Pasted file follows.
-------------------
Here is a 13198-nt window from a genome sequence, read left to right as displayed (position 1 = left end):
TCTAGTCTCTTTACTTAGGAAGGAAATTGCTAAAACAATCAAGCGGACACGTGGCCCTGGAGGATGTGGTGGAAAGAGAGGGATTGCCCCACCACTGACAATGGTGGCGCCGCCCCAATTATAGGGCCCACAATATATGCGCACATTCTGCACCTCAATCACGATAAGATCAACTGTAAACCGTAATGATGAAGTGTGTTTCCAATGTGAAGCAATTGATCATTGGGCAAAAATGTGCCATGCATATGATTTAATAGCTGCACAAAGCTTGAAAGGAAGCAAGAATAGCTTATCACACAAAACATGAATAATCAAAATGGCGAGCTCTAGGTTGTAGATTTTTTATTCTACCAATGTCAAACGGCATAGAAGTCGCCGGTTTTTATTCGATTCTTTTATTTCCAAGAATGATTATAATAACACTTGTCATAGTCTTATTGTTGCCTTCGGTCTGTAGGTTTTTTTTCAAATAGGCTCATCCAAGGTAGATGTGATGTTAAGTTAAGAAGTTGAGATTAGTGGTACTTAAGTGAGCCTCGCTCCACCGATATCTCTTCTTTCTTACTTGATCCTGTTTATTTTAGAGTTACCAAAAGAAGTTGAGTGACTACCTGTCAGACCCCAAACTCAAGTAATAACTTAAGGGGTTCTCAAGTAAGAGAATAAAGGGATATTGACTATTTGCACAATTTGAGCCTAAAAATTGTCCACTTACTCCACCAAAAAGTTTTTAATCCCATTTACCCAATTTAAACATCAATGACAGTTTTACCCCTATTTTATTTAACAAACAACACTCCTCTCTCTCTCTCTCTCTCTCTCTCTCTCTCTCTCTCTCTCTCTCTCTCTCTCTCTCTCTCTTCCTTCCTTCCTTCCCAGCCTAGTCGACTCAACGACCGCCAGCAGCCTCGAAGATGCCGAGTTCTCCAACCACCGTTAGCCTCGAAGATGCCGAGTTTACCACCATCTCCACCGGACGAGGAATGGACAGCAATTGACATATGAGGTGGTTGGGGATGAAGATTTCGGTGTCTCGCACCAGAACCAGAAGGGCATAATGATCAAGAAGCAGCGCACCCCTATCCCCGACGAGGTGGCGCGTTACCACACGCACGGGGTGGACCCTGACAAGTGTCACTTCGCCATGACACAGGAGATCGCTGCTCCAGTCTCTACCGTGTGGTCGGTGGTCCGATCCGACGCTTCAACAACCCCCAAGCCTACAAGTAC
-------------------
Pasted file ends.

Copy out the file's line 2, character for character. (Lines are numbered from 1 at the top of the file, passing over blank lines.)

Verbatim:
TCTAGTCTCTTTACTTAGGAAGGAAATTGCTAAAACAATCAAGCGGACACGTGGCCCTGGAGGATGTGGTGGAAAGAGAGGGATTGCCCCACCACTGACAATGGTGGCGCCGCCCCAATTATAGGGCCCACAATATATGCGCACATTCTGCACCTCAATCACGATAAGATCAACTGTAAACCGTAATGATGAAGTGTGTTTCCAATGTGAAGCAATTGATCATTGGGCAAAAATGTGCCATGCATATGATTTAATAGCTGCACAAAGCTTGAAAGGAAGCAAGAATAGCTTATCACACAAAACATGAATAATCAAAATGGCGAGCTCTAGGTTGTAGATTTTTTATTCTACCAATGTCAAACGGCATAGAAGTCGCCGGTTTTTATTCGATTCTTTTATTTCCAAGAATGATTATAATAACACTTGTCATAGTCTTATTGTTGCCTTCGGTCTGTAGGTTTTTTTTCAAATAGGCTCATCCAAGGTAGATGTGATGTTAAGTTAAGAAGTTGAGATTAGTGGTACTTAAGTGAGCCTCGCTCCACCGATATCTCTTCTTTCTTACTTGATCCTGTTTATTTTAGAGTTACCAAAAGAAGTTGAGTGACTACCTGTCAGACCCCAAACTCAAGTAATAACTTAAGGGGTTCTCAAGTAAGAGAATAAAGGGATATTGACTATTTGCACAATTTGAGCCTAAAAATTGTCCACTTACTCCACCAAAAAGTTTTTAATCCCATTTACCCAATTTAAACATCAATGACAGTTTTACCCCTATTTTATTTAACAAACAACACTCCTCTCTCTCTCTCTCTCTCTCTCTCTCTCTCTCTCTCTCTCTCTCTCTCTCTCTCTCTCTCTTCCTTCCTTCCTTCCCAGCCTAGTCGACTCAACGACCGCCAGCAGCCTCGAAGATGCCGAGTTCTCCAACCACCGTTAGCCTCGAAGATGCCGAGTTTACCACCATCTCCACCGGACGAGGAATGGACAGCAATTGACATATGAGGTGGTTGGGGATGAAGATTTCGGTGTCTCGCACCAGAACCAGAAGGGCATAATGATCAAGAAGCAGCGCACCCCTATCCCCGACGAGGTGGCGCGTTACCACACGCACGGGGTGGACCCTGACAAGTGTCACTTCGCCATGACACAGGAGATCGCTGCTCCAGTCTCTACCGTGTGGTCGGTGGTCCGATCCGACGCTTCAACAACCCCCAAGCCTACAAGTAC